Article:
In its current siloed state, data is a liability rather than an asset. The value of data depends on its quantity and quality. Organizations, including corporations, government, and academia, have few incentives to share data outside the context of selling it. For instance, advertisers use data procured  from individuals’ browsing history and social media use (via internet service providers, social media and search engines) to create detailed profiles of individuals’ online behavior and spending habits and more effective sell products to unknowing consumers. While this paradigm fits naturally into a capitalistic society, these economics of data collection and transfer do not facilitate the generation or sharing of knowledge in the academic setting.

A typical university-based research group depends upon external funding to support its research activities. These funds often originate from governmental bodies, philanthropic organizations, or corporations and are difficult to secure [1]. Only a small minority of tenure track scientists ever becomes principal investigators, and a lab that is productive today can become defunct tomorrow if its principal investigator is unable to secure funding for laboratory equipment and supplies such as microscope parts, reagents, and to compensate technicians and trainees [2]. Principal investigators spend a majority of their time writing grant applications rather than participating directly in the process of knowledge generation [3].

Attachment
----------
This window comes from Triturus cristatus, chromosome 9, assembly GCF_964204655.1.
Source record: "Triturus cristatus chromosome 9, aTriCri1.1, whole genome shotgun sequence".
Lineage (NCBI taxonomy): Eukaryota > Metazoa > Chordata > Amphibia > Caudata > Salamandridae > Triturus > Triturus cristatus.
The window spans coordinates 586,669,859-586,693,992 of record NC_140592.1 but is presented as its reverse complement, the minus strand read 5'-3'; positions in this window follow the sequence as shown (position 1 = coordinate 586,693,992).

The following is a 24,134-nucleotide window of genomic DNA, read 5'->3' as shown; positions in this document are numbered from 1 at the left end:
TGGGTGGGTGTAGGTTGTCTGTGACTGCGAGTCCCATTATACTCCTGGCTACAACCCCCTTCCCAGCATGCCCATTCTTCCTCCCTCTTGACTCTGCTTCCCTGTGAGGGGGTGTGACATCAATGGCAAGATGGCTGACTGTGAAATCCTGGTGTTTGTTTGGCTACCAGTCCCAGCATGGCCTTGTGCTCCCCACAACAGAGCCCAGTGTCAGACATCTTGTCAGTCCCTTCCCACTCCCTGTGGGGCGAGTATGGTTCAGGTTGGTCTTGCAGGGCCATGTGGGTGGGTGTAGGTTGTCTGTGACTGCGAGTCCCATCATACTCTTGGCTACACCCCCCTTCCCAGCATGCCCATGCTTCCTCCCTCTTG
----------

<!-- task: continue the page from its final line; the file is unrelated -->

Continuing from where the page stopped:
It is often said that publications are the currency of academia. The maxim “publish or perish” applies to most research groups, whose work culminates in peer-reviewed publications with publication fees commonly amounting to several thousand dollars [4]. Moreover, these peer-reviewed publications are heavily biased toward so-called “positive results,” in which mathematical correlations between variables are described [5]. The vast majority of data produced by scientific researchers do not refute the null hypothesis; in a best case scenario, they are deemed “negative results,” and are discarded; in a worst case scenario, they are data that can’t be replicated, verified, or are outright fraudulent [6]. The result is the modern-day academic machinery. This severely flawed system, a victim of many conflicting economic forces, results in a tremendously inefficient workflow in which most grant money is wasted in the form of negative, and therefore unpublishable, results. Principal investigators spend a majority of their time trying to secure funding. The ultimate winner is the $10 billion business of academic publishing [6]. In this reality, data with the potential to produce vast knowledge is rendered into a vastly wasted opportunity to exponentially build on communities’ resources. Individuals’ roles are minimized by the centralization of resources in the hands of a privileged few.